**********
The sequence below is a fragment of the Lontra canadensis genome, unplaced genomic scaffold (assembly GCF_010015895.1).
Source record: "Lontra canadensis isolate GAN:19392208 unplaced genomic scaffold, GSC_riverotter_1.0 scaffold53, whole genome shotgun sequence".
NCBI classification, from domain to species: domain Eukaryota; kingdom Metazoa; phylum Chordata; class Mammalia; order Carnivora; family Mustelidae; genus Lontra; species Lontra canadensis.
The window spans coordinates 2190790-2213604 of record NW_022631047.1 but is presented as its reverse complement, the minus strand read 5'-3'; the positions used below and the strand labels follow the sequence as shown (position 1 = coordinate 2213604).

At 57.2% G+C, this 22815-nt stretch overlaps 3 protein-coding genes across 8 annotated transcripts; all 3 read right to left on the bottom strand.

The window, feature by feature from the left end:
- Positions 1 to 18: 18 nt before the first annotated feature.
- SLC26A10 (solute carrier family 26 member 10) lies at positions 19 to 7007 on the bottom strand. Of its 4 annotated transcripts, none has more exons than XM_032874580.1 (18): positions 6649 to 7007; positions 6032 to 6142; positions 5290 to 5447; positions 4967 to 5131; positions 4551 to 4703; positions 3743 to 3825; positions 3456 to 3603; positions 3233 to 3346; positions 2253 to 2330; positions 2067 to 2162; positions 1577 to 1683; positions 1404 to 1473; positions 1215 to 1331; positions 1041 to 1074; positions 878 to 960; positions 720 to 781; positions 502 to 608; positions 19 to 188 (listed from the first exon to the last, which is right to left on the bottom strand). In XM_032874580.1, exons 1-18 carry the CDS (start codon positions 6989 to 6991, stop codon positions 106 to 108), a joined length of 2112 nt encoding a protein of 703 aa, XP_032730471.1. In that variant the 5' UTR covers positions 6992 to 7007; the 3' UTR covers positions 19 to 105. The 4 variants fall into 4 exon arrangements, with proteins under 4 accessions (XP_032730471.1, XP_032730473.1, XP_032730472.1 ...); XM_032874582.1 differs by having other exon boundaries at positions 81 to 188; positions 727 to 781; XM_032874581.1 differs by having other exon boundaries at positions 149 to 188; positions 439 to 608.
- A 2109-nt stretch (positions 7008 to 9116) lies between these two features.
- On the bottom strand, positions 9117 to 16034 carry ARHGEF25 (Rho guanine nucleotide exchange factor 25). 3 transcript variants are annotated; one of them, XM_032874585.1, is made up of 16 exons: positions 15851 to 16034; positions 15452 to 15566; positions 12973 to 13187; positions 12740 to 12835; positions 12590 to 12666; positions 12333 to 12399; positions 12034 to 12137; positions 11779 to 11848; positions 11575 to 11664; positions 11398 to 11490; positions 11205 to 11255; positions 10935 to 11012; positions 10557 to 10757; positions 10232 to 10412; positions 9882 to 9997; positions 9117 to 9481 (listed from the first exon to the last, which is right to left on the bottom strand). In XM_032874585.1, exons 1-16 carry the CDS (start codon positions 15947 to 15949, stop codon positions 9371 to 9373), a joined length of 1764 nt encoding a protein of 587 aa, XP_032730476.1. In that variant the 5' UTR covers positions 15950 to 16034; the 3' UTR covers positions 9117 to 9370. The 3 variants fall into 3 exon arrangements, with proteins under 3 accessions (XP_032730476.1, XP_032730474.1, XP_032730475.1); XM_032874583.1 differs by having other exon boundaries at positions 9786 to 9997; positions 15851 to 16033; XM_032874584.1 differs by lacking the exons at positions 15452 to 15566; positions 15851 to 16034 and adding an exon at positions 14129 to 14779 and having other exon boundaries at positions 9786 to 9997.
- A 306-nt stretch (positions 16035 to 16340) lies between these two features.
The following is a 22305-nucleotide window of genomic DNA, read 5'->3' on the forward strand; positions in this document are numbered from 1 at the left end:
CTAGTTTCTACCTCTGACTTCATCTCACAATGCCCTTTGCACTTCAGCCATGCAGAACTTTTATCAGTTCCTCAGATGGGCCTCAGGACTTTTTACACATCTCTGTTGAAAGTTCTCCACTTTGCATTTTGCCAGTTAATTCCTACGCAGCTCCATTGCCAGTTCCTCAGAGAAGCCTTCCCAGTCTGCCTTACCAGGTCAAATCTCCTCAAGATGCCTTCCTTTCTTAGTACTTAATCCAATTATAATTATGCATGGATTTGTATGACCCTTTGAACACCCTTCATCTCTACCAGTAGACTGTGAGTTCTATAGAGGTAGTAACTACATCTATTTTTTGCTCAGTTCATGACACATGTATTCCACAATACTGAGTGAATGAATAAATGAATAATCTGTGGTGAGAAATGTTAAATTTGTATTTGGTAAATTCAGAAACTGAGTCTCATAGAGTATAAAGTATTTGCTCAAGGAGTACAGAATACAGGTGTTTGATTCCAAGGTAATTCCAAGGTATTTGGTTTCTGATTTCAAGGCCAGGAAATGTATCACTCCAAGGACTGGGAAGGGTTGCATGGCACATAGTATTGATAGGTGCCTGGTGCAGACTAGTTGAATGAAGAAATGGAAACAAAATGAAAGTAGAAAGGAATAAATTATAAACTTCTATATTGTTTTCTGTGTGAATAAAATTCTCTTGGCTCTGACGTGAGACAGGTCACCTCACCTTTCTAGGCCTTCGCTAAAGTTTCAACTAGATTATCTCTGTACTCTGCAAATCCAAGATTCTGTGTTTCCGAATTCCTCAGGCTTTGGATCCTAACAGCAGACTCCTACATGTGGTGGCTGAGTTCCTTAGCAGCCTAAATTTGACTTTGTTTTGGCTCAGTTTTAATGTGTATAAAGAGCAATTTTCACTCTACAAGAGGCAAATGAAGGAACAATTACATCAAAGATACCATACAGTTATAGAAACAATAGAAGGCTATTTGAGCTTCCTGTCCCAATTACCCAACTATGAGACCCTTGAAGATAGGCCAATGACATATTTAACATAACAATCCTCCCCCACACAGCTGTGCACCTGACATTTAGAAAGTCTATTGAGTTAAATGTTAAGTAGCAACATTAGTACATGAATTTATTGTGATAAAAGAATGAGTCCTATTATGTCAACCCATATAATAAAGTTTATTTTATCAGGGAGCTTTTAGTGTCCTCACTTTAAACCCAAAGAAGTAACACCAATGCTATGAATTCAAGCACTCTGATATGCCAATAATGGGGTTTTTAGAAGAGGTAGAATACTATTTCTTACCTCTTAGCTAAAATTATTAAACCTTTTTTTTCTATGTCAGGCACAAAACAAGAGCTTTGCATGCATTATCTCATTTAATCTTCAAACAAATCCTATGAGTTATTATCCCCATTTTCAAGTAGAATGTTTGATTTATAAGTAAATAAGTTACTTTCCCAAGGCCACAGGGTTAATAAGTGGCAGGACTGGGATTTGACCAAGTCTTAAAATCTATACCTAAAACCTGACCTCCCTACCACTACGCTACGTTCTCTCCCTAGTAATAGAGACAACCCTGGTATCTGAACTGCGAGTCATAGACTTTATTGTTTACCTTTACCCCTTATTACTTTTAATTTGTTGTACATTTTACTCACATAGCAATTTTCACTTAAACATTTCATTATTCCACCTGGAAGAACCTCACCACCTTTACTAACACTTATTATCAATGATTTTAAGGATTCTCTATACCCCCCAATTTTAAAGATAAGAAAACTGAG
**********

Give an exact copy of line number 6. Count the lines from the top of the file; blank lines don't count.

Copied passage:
The window, feature by feature from the left end: